Though by the late eighties I was doing a lot of educational work, the cultural programmes continued apace. One area in which we contributed in an innovative and creative way was in conducting a series of drama workshops that led to productions of texts produced by the workshop participants.
The catalyst for this was a young Englishman called Scott Richards, who was introduced to me by a friend who taught in one of the international schools, and had enjoyed some of the performances the Council put on. Scott worked over a few days with a group of youngsters who wrote and put on a hilarious set of skits called ‘What the papers don’t say’. I remember in particular a take-off of how the youngsters assumed the Private Medical College, a great bone of contention then amongst students, had been set up. Nishan Muthukrishna, the most culturally aware apart from Ravi John of the Josephians Richard had trained almost a decade earlier, was brilliant as an academic determined to get his child a prestigious degree in medicine.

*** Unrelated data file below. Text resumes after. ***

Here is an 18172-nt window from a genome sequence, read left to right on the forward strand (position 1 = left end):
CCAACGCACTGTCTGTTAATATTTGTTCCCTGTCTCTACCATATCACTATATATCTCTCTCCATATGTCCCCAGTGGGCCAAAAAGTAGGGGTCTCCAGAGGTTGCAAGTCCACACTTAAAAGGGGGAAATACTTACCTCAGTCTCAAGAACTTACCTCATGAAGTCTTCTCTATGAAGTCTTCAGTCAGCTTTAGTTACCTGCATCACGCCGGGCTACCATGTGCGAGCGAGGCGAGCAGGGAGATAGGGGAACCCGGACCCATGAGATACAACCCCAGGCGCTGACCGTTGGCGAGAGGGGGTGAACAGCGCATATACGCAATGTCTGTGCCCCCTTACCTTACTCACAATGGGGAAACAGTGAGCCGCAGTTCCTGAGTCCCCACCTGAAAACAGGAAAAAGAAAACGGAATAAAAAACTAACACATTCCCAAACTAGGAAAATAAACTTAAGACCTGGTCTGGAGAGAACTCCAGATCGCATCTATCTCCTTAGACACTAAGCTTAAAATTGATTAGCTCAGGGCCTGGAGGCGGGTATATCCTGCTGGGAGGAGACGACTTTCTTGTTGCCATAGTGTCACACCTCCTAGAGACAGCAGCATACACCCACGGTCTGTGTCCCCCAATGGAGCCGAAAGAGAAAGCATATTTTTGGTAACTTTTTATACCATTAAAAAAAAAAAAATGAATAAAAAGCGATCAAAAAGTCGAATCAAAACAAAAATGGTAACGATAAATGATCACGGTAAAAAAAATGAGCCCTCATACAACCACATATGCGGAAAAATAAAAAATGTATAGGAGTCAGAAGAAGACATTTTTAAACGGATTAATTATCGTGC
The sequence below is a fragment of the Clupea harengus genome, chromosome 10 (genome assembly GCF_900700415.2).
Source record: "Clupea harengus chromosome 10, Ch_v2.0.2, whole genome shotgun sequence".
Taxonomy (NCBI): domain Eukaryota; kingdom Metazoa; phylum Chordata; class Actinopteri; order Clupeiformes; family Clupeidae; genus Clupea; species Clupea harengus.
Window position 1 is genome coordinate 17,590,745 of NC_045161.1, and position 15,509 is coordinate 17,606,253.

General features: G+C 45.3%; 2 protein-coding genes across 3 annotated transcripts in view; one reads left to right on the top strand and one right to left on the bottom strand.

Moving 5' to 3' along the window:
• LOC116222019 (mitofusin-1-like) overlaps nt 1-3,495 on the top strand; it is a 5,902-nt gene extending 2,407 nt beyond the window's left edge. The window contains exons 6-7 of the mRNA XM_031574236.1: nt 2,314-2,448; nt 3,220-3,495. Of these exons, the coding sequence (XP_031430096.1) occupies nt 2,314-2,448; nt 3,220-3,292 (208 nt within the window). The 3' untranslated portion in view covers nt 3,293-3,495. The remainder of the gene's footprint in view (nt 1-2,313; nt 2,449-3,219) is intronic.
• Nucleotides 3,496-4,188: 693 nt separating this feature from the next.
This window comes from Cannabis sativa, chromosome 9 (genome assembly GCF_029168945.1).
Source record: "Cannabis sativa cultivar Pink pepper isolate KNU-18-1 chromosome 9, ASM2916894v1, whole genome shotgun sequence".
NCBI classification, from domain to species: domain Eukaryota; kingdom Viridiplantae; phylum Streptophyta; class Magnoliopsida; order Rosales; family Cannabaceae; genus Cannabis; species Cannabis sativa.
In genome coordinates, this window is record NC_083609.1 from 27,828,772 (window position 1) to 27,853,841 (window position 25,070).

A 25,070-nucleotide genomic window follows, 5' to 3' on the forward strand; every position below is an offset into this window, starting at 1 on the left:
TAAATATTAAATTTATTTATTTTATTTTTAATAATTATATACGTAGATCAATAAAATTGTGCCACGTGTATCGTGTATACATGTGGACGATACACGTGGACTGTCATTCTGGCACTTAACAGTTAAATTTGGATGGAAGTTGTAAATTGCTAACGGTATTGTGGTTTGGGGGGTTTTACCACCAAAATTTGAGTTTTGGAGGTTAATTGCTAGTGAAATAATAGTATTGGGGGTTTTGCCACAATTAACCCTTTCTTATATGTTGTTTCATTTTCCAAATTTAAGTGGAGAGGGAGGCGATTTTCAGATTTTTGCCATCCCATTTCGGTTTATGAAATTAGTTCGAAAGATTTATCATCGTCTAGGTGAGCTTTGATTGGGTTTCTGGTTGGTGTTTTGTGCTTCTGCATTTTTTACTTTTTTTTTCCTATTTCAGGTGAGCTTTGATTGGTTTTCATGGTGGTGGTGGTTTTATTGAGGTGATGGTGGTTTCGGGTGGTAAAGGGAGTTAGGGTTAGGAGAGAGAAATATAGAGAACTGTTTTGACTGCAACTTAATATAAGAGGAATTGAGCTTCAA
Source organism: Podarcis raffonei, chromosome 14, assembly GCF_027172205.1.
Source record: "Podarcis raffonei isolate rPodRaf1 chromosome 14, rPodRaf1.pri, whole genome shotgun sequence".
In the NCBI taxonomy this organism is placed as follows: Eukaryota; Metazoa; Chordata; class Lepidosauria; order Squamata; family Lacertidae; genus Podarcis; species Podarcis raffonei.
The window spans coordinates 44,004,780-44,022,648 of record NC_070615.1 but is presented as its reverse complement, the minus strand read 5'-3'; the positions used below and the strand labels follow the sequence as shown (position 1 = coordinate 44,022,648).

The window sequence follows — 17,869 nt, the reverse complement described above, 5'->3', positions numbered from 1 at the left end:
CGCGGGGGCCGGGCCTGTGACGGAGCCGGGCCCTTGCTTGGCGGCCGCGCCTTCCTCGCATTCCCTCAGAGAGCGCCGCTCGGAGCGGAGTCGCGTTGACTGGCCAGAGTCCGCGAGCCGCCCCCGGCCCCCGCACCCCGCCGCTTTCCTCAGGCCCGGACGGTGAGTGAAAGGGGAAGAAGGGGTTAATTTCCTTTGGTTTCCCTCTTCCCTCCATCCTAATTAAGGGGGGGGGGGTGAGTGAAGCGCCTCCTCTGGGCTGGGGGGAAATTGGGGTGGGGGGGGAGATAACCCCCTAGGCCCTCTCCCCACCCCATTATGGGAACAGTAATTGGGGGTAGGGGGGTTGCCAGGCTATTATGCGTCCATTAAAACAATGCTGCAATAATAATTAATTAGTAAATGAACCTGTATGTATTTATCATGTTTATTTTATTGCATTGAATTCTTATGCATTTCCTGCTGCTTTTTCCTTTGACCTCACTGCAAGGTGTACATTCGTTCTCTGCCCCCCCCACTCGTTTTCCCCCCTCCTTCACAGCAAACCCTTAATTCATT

That indeed was the problem with the Private Medical College, that would otherwise have been seen as a welcome innovation by those of us who believed in a system of private education complementary to the free education provided by the state. It had managed to ensure that the degree its students would obtain would be from Colombo University. I know that, when I pointed out this anomaly, Carlo Fonseka said that he had been in favour of this, since it would ensure that the course would be of a suitable level. But I suspect Carlo’s essential good nature was taken advantage of by those more single-minded than himself. It would surely have been easy to devise a scheme of quality assessment, essential if private education were to be encouraged. But Carlo was still in the old statist mindset, the Private Medical College was to be a one off exception, so it had to be brought in essence under state control, with state certification, rather than simply state assessment of the quality of the final product.